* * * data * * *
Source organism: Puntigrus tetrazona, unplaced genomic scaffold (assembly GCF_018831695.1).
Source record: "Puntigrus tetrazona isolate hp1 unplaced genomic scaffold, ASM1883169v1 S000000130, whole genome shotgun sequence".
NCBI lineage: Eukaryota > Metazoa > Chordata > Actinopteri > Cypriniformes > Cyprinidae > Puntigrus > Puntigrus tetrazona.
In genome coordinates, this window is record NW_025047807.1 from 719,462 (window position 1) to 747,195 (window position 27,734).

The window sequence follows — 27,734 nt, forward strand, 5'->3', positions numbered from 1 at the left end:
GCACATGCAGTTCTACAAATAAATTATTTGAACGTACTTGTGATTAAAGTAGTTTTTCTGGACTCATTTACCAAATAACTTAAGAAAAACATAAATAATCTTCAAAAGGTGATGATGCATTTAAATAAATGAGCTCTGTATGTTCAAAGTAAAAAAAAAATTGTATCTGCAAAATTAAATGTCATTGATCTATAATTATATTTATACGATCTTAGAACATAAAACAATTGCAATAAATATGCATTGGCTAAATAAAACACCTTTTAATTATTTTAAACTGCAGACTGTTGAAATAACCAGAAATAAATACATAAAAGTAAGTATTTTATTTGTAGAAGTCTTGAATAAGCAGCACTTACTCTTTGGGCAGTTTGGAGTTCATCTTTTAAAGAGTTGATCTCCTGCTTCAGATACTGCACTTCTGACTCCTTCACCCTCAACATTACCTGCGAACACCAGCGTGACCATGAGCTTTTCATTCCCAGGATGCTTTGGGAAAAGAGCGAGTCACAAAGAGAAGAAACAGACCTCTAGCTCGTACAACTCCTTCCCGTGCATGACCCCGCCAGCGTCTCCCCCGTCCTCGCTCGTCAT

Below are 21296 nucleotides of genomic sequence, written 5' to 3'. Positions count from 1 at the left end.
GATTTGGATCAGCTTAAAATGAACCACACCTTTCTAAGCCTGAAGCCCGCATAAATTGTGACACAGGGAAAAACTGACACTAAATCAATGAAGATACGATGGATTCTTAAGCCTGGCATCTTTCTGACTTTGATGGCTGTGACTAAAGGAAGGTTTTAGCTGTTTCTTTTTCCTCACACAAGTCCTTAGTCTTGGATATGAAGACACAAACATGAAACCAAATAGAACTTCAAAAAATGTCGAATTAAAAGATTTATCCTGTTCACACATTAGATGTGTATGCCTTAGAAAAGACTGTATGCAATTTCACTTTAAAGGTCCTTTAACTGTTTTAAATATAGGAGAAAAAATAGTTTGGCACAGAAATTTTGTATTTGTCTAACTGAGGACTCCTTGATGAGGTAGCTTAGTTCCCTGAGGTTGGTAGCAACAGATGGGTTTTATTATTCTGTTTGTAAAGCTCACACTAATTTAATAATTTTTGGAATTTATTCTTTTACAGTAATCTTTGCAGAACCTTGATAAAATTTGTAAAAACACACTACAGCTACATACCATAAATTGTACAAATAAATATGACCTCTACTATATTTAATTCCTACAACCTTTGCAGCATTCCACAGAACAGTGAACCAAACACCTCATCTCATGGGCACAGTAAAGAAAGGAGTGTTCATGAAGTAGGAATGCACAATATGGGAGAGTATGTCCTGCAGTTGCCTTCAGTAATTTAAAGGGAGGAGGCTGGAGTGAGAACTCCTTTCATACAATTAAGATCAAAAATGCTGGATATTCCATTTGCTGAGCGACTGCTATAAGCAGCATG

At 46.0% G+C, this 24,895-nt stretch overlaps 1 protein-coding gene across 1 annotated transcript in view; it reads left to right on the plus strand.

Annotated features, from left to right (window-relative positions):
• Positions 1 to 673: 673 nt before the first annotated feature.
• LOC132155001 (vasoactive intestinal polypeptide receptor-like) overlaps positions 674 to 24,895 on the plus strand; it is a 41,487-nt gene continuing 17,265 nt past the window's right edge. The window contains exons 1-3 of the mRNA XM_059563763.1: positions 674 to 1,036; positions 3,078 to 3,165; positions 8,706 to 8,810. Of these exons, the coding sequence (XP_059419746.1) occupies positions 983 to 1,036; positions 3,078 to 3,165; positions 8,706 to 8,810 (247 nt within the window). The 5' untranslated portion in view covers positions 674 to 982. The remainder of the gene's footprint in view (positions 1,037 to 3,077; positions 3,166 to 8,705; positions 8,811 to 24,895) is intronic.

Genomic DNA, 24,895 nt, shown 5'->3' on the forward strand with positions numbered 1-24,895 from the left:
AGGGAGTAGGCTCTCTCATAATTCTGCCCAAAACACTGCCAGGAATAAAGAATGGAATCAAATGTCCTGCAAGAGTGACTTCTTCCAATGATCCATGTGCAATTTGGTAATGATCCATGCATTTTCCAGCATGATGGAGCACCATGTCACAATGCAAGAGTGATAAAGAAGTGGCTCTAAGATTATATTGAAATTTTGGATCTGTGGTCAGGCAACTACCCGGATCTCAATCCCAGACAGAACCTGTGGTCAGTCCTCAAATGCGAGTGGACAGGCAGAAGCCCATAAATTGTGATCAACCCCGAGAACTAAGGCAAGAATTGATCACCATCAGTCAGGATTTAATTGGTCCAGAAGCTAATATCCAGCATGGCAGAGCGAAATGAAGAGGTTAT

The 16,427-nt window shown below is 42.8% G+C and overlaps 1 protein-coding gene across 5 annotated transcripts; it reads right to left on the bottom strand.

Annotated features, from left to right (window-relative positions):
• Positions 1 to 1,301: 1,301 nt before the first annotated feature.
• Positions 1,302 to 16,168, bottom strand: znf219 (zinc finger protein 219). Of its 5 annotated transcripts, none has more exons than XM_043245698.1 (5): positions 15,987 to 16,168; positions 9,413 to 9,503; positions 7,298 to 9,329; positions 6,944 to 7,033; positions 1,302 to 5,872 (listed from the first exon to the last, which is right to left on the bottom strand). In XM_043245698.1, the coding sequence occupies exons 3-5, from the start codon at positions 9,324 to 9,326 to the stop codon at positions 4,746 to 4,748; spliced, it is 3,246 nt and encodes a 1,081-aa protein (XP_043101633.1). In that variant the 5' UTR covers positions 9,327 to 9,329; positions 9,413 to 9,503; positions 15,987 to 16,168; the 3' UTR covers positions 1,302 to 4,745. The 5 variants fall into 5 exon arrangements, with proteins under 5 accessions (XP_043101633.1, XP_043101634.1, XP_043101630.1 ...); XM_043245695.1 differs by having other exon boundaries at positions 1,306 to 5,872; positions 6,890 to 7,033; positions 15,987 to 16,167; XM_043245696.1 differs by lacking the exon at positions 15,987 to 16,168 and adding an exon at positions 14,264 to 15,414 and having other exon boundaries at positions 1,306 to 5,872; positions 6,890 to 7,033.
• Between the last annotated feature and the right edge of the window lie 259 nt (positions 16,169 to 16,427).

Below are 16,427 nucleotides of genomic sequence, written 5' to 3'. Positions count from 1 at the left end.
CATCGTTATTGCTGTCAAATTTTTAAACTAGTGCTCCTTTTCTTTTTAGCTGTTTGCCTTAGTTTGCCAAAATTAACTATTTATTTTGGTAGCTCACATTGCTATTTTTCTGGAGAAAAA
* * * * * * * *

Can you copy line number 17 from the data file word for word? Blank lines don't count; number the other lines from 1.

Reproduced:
• Positions 1 to 1,301: 1,301 nt before the first annotated feature.